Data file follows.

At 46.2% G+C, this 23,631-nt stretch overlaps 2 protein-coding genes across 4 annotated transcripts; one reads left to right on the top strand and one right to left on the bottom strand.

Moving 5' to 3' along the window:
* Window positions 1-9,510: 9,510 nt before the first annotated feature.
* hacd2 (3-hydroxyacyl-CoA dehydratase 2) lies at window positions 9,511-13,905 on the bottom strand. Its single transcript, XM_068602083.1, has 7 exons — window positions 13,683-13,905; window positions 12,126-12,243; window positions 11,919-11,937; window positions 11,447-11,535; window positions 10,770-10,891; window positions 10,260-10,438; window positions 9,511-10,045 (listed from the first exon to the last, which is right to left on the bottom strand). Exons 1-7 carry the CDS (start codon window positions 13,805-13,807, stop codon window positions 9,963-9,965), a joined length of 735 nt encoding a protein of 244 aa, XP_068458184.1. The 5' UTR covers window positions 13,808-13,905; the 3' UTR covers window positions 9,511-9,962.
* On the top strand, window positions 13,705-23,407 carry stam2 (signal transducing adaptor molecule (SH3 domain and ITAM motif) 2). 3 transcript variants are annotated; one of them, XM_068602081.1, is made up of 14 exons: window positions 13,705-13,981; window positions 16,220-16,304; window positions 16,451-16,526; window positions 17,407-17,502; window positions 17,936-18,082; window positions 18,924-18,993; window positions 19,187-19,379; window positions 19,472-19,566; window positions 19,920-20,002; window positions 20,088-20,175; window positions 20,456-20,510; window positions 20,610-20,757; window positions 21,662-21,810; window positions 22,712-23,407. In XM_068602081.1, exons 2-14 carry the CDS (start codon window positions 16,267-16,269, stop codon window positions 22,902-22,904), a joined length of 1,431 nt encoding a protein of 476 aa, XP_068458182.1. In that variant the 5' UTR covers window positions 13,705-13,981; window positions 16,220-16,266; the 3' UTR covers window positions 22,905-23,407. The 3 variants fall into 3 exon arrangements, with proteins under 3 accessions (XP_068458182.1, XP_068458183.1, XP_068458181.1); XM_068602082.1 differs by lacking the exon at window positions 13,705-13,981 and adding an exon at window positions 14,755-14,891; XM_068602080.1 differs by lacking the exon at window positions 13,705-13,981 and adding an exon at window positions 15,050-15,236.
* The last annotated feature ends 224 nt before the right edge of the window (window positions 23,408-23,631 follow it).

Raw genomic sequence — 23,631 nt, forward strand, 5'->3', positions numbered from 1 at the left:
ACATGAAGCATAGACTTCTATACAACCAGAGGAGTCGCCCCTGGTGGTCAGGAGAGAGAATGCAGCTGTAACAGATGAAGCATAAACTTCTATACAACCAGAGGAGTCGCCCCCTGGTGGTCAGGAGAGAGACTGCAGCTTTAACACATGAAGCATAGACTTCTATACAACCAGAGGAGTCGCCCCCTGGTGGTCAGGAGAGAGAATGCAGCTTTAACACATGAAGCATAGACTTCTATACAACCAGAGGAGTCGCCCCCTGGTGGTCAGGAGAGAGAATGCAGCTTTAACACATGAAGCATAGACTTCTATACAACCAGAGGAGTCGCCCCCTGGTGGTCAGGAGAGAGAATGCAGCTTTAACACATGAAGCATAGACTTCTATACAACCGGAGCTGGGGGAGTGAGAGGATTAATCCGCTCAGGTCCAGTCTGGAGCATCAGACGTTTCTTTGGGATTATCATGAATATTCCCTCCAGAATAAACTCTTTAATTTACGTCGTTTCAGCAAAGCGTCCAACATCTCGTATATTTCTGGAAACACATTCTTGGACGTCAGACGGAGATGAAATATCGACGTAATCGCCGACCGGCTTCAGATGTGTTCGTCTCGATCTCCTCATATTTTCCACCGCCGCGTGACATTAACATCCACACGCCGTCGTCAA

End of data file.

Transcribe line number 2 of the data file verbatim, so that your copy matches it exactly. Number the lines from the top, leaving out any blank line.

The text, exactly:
Moving 5' to 3' along the window: